For the first time, voters didn’t have to leave campus to vote in the municipal election
TRU’s first municipal polling station brought 280 staff, students and faculty to the TRUSU lecture hall to cast their ballots Nov. 13.
Leif Douglass, TRUSU vice-president external, said bringing a polling station to campus was first discussed in 2011 after the last municipal election and became a reality two years later in 2013.
“There was a provincial polling station on campus in the last provincial election and that was quite successful,” Douglass said. “So then, based on that, this past spring we met with the city and basically worked with them to set up all the details and get a [municipal] polling station on campus.”
“I think based on the response today, hopefully we’ll continue to have them in the future.”
The City of Kamloops hosted advanced polling stations Nov. 5, Nov. 6 and Nov. 12. The Nov. 13 polling station on campus, however, was classified as a “special voting opportunity” reserved for staff, students and faculty of TRU.
“At an advance polling station, anyone from the public could come and vote,” Douglass said.
Student Katie Janicki said she thinks the on-campus polling station made voting more accessible to students. The fourth-year art and communications major has been in Kamloops for the last five years, but did not vote in the last municipal election.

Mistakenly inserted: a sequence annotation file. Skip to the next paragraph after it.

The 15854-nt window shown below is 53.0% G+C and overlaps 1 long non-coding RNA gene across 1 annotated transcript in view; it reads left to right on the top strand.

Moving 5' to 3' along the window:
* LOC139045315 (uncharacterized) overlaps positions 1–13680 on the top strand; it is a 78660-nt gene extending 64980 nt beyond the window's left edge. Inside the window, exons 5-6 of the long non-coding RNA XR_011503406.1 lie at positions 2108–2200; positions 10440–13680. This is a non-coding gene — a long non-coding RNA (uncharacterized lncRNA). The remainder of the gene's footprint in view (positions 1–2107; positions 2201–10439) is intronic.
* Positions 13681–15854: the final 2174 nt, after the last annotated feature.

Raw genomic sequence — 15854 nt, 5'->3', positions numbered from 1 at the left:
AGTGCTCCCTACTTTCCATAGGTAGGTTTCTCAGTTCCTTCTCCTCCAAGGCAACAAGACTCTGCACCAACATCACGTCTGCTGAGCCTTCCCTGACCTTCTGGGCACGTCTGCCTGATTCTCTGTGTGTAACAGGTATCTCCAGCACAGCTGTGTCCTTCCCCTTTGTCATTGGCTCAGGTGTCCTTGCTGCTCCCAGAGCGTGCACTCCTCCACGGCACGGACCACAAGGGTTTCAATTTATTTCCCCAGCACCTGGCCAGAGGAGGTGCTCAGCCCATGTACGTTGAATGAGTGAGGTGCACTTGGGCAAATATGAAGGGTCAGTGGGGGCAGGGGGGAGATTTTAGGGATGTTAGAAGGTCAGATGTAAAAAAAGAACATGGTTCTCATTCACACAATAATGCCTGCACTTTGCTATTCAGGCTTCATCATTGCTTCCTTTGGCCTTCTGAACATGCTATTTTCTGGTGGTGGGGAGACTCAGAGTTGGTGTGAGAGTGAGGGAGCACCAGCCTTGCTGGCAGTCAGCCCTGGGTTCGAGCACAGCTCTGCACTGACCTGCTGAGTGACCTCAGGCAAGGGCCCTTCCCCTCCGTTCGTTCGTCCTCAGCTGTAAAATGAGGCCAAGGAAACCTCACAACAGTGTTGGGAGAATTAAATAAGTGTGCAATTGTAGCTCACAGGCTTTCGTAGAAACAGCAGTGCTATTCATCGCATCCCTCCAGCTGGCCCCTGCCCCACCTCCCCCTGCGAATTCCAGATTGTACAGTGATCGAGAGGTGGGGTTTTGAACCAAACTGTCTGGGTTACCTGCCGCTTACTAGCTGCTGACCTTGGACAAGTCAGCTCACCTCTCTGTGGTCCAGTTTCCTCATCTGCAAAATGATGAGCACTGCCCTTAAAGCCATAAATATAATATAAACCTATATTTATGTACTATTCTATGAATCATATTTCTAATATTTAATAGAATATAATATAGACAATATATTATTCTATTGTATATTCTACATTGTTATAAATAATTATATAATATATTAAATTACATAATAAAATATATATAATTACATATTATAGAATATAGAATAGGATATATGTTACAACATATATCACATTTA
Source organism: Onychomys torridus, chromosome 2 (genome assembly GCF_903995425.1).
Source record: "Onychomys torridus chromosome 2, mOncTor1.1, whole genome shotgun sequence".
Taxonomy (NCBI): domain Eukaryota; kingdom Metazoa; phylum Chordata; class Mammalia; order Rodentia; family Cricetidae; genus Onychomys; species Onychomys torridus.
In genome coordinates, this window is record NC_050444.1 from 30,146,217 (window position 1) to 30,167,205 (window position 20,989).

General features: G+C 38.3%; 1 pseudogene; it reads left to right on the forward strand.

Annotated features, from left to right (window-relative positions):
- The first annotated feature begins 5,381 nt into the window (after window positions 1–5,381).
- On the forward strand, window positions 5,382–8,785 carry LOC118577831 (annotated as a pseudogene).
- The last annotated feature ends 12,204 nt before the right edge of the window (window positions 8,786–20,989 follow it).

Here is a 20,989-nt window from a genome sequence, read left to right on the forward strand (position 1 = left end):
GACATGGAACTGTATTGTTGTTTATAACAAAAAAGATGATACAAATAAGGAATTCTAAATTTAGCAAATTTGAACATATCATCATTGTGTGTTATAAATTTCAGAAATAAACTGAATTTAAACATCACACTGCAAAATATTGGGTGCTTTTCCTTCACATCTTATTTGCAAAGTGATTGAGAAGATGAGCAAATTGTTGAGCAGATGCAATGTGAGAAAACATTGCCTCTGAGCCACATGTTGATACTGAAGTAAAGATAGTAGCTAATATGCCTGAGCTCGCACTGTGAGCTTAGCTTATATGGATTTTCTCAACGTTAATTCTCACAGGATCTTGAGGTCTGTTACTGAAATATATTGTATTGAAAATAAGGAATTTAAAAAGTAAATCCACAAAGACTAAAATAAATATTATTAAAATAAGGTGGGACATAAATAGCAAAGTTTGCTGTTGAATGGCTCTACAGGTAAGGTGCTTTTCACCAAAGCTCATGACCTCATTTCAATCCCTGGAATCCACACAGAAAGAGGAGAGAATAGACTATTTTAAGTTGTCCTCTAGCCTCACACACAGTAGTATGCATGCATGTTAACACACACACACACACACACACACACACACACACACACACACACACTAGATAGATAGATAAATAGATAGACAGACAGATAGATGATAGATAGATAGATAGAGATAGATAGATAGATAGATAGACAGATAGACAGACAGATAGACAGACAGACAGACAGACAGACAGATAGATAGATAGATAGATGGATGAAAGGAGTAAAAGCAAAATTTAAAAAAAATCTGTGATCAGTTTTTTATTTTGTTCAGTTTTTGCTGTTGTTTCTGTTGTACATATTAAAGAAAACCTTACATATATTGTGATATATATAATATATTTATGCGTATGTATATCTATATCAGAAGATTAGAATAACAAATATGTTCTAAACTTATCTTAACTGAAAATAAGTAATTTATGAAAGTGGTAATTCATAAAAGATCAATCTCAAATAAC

“If you’re living on campus you have that opportunity to go, just conveniently, without having to go on a bus or go downtown or anything, and I think that’ll get more people involved,” she said.
Fellow student Nathaniel Goyet-Lamoureux expressed a similar opinion.
“I don’t think I would have time to vote somewhere else,” he said.
Fourth-year arts student, Blake Maicher, on the other hand, said that while he knew there was an upcoming election, he was not planning to vote.
“I’m not from the city and I feel like…the impacts that this election could have wouldn’t come in contact with my time here in Kamloops,” he said.
Footprints and meet-and-greets
While election fever took over Kamloops in the last few weeks before the election, Kamloops Vote 50, a local non-profit that was looking to increase Kamloops’ voter turnout from 29 per cent to 50 per cent (or higher), paid special attention to TRU in the days leading up to the polling station.
On Nov. 12, TRU voters got to come face-to-face with election candidates and ask questions during a meet-and greet-outside of Old Main. Students then arrived on campus Thursday morning to find lines of rainbow coloured footprints drawn on the sidewalks, converging on the TRU polling station. Chalk messages every few feet reminded passers-by to vote.
“If you just hand out flyers and say ‘Oh yes, don’t forget to vote,’ no one cares,” Vote 50 co-ordinator Will George said, “you have to make it interesting.”
George added that while Vote 50’s mandate ended with the general election Nov. 15, he hopes any effect the campaign has had will carry over to future elections.
“If you have a more engaged voting population for the local election, the federal election is just around the corner, so we’re hoping [Vote 50] will be a short-term initiative with long-term effects,” George said.